Panacur also comes in many different forms and strengths. In the United States for example, it comes in a powder form, a liquid form, and a paste. Each of these forms varies in terms of its concentration and strength. Precise calculations are needed to dose animals properly. Improper dosaging can literally lead to death 2.
Next, with all drugs there is a shelf life during which the manufacturer guarantees the drug will work as expected. Once beyond that shelf life, the drug’s efficacy can decrease rapidly depending on the drug as well as the form it is in. As an example, note in the picture above, this packet of panacur granules actually expired over two years ago!
Lastly, while Panacur has always been considered a safe drug, a number of recent publications note the toxic side effects of this drug. These side effects include everything from bone marrow toxicity to intestinal cell pathology to death in various taxa 1,5,6,7,8
A second drug that is widely utilized in chelonian medicine is Baytril. Again, this is a tradename for a drug which in this case is enrofloxacin. Enrofloxacin is a member of the antibacterial group, the fluoroquinolones.
Again, dosages for this drug are widely circulated on the internet. Unfortunately, the utilization of drugs such as this is often inappropriate and even harmful. Pathogenic organisms such as hexamita, viral organisms, fungal organisms, parasites, and protozoal organisms are all unaffected (or in some cases even encouraged by the destruction of their “competition”) by the usage of antibiotics yet are often the cause of the underlying problem in the animal. Baytril can also have severe side effects.
For example, long term usage of antibiotics can destroy the normal gastrointestinal flora of chelonia. This in turn can lead to the overgrowth of some rather nasty resistant bacterial organisms as well as fungal organisms. Obtaining a culture and sensitivity is necessary to pinpoint exactly what organism is causing the problem as well as determining the most effective treatment option. Bacterial resistance to numerous antibiotics is becoming the norm rather than the exception to the rule. Having your vet run an inexpensive culture and sensitivity not only saves time but also improves the odds of proper and effective treatment.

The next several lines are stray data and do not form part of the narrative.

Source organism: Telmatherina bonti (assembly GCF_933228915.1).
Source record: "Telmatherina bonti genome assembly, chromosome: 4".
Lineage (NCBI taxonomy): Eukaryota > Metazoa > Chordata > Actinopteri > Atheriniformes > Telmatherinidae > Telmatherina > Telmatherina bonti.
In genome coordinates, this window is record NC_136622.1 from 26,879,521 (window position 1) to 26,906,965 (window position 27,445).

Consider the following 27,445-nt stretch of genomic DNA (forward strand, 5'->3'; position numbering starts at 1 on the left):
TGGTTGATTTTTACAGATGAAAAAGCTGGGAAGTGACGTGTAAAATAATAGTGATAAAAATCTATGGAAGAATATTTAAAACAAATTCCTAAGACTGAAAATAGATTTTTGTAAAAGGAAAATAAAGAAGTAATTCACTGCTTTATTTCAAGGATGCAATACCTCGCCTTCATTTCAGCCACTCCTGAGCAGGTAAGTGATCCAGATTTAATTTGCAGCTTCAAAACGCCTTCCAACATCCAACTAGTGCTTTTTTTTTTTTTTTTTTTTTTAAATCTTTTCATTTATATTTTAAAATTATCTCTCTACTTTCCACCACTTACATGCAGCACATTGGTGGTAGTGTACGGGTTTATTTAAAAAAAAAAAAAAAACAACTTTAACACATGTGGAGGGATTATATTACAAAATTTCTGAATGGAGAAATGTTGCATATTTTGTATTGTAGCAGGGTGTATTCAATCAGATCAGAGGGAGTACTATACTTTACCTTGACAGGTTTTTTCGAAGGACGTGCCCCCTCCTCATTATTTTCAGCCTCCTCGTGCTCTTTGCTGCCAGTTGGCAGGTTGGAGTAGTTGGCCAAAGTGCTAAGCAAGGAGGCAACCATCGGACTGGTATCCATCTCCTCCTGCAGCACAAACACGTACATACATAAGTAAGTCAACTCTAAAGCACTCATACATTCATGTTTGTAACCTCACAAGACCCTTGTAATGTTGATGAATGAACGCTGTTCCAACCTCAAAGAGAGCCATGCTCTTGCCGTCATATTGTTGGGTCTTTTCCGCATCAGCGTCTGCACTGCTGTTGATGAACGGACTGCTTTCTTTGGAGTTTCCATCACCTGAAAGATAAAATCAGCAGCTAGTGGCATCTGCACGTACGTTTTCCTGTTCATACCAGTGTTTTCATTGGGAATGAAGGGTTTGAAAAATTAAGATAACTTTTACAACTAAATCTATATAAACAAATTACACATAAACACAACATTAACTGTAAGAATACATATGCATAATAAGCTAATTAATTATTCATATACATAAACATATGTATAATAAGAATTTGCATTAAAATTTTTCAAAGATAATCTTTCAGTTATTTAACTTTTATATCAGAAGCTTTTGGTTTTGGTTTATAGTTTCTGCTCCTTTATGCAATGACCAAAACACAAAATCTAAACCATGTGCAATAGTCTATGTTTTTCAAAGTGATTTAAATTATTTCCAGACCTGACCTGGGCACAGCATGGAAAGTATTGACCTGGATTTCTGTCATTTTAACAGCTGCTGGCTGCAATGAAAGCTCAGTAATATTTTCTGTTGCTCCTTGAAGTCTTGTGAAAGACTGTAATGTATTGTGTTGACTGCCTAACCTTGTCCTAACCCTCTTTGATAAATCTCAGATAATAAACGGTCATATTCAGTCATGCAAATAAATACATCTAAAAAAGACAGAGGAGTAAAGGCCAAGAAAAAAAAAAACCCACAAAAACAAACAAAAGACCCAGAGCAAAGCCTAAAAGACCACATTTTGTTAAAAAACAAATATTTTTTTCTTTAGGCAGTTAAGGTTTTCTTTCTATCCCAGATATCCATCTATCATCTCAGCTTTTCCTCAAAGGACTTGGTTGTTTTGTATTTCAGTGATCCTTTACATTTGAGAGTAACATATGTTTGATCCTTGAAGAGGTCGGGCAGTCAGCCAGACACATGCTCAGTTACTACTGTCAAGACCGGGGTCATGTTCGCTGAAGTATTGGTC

A second side effect which I have noted personally in Geomyda spengleri, Geochelone denticulata, and Heosemys spinosa and which has been reported anecdotally in several other species is that baytril can cause a severe “allergic type” reaction in a number of animals. This reaction consists of violent vomiting, diarrhea, and an almost comatose state with all four limbs and the head fully extended within a few minutes of the injection. The comatose state can last varying periods of time stretching into a few days.
Batyril was initially developed in dogs and the following information is from the label. “Enrofloxacin may lower the seizure threshhold (meaning that it can facilitate seizures). This is not a problem for normal animals but fluoroquinolones are best not used in animals with known seizure disorders.” Also note: “At approximately ten times the recommended dose vomiting and diarrhea may be seen with this medication. At normal doses, this should not be seen. Dogs with Pseudomonas ear infections require very high doses of enrofloxacin and nausea may indeed become a problem.”
Next, baytril is an EXTREMELY painful drug if given in the “wrong” place. Intramuscular injections into the musculature of the front legs is an outdated treatment modality and leads to the classic ‘Baytril pain dance” which is easily avoided with appropriate administration of the drug.
Baytril has also been found to cause damage to the joint cartilage in immature (less than 8 month old) dogs. I have seen this in immature birds as well and have no reason to believe it doesn’t cause similar problems in developing chelonians. Permanent damage to the retinas in cats and subsequent blindness is another side effect which wasn’t discovered until the past few years.